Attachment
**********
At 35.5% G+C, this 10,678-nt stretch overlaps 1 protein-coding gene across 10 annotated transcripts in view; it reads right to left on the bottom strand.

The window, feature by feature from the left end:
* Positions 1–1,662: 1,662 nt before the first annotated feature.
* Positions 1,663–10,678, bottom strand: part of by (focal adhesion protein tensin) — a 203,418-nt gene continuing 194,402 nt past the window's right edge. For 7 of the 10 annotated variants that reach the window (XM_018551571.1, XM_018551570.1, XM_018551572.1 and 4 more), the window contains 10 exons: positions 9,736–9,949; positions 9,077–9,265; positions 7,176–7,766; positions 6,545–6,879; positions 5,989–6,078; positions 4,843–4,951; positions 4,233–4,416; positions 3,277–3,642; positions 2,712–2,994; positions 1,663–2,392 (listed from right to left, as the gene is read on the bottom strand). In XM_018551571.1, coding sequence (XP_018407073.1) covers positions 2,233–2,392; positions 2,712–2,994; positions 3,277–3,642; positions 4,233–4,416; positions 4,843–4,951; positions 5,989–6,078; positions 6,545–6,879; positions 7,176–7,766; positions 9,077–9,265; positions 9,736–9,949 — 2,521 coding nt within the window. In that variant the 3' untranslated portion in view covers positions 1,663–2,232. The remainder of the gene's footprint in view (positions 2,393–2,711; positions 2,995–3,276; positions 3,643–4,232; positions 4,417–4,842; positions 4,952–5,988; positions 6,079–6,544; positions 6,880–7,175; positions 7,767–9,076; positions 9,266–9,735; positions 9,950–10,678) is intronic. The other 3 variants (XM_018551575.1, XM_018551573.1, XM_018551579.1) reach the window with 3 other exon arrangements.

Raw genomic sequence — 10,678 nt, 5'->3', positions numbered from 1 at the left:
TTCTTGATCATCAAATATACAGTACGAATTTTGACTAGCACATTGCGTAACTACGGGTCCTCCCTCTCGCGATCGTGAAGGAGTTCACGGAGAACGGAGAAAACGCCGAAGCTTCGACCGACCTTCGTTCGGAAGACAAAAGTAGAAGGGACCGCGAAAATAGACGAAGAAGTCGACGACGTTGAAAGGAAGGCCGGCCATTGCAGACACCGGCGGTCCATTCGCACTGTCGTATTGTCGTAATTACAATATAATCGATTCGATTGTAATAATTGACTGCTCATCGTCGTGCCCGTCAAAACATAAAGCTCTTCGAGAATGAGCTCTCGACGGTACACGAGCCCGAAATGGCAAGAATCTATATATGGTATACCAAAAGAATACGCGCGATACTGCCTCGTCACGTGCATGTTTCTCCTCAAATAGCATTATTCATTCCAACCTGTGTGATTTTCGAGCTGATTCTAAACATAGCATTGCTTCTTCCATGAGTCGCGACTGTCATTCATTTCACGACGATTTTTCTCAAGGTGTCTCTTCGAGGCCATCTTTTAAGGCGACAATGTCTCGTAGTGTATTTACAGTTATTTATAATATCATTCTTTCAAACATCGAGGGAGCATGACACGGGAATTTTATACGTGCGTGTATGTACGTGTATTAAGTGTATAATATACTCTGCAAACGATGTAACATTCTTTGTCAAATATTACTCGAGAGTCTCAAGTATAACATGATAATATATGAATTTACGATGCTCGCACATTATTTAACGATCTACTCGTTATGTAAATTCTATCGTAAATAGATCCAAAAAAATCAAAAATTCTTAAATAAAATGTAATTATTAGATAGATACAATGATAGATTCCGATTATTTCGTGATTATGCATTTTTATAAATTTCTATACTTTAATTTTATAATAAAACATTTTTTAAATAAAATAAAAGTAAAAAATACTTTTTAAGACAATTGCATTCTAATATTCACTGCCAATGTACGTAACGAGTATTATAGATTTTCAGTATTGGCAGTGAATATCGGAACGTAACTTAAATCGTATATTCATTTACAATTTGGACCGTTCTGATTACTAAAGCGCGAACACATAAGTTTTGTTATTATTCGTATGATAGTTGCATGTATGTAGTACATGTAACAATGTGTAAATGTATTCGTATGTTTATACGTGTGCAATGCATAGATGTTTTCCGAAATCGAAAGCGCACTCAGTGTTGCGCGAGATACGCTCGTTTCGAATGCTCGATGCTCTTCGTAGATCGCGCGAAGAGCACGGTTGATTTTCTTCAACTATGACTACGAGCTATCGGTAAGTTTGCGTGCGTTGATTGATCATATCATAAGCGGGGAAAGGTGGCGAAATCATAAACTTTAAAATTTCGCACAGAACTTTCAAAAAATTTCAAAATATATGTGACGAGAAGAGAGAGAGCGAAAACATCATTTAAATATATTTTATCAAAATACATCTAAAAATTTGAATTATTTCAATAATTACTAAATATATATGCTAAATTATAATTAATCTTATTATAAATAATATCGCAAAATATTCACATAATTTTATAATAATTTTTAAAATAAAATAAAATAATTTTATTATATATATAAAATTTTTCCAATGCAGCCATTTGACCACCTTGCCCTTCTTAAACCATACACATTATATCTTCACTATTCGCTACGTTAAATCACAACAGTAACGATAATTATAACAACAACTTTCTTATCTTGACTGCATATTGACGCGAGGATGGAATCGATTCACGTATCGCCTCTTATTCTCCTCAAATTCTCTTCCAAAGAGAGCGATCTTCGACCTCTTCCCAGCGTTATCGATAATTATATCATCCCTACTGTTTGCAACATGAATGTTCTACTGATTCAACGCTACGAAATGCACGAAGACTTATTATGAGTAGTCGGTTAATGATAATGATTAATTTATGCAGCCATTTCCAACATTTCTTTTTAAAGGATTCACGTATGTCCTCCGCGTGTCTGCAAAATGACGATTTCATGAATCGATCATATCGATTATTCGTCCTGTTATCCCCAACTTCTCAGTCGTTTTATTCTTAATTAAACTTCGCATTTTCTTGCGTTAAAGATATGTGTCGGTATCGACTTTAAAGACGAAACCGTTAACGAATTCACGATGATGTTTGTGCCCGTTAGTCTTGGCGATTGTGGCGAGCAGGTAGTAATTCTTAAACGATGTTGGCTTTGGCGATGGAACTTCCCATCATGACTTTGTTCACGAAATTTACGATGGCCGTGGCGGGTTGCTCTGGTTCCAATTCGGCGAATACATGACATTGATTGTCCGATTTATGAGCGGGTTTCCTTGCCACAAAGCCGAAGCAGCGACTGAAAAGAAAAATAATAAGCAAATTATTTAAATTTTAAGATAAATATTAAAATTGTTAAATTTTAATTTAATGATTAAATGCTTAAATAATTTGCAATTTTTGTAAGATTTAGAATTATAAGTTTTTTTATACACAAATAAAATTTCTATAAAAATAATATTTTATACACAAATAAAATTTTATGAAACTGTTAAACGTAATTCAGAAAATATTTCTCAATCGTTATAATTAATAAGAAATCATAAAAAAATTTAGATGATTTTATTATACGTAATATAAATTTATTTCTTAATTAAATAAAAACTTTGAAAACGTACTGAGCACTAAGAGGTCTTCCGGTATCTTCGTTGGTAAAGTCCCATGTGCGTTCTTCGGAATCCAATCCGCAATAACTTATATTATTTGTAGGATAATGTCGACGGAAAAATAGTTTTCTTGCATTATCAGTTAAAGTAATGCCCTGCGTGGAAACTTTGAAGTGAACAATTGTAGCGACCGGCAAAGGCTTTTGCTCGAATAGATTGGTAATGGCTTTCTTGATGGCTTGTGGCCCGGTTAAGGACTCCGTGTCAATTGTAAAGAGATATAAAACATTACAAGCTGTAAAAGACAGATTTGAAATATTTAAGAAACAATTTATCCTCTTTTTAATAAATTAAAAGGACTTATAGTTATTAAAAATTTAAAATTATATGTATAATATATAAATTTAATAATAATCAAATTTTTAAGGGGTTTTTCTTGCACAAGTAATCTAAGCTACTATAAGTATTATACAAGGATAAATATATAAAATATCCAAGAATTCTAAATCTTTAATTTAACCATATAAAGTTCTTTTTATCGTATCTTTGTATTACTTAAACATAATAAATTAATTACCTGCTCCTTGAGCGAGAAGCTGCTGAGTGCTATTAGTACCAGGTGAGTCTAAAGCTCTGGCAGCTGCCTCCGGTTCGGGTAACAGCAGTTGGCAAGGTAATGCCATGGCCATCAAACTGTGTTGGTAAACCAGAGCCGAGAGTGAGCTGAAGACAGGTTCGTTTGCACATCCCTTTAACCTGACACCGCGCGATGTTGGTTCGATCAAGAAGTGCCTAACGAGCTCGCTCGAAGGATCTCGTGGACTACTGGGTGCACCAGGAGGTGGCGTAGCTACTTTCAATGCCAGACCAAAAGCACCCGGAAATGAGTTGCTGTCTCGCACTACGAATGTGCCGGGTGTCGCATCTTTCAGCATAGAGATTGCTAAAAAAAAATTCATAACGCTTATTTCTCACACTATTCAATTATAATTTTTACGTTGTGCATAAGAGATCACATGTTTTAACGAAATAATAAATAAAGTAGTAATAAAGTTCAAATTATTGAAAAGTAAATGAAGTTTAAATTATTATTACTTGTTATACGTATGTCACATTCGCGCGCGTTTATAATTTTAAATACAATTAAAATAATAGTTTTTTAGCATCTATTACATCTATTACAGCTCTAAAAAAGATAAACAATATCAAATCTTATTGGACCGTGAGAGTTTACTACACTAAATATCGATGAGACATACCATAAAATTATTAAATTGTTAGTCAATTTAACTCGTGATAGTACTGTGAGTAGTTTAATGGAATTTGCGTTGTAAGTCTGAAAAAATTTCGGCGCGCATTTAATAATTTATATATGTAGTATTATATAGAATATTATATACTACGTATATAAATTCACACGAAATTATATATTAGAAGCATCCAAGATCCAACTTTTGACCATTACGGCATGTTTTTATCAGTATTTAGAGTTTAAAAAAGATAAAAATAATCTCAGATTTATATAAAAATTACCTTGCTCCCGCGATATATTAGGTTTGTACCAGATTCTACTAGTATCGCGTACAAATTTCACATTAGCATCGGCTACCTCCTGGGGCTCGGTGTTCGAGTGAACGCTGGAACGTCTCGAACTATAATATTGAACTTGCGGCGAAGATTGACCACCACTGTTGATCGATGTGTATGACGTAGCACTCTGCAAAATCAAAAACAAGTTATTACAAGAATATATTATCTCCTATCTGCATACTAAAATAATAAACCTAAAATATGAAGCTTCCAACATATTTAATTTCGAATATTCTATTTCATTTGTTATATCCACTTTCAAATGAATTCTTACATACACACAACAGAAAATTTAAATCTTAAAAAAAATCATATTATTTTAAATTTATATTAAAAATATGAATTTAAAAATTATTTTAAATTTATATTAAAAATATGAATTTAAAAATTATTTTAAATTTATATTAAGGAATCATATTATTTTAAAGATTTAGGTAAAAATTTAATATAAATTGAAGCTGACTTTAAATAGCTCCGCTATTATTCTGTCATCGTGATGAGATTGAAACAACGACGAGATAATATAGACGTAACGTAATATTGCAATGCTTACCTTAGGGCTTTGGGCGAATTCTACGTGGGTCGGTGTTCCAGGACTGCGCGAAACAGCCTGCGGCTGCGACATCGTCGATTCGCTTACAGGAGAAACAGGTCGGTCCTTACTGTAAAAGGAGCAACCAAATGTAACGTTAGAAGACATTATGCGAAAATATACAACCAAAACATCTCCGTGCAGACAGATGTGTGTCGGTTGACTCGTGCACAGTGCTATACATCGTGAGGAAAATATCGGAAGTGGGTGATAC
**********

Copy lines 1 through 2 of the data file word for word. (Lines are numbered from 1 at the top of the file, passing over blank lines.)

At 35.5% G+C, this 10,678-nt stretch overlaps 1 protein-coding gene across 10 annotated transcripts in view; it reads right to left on the bottom strand.

The window, feature by feature from the left end: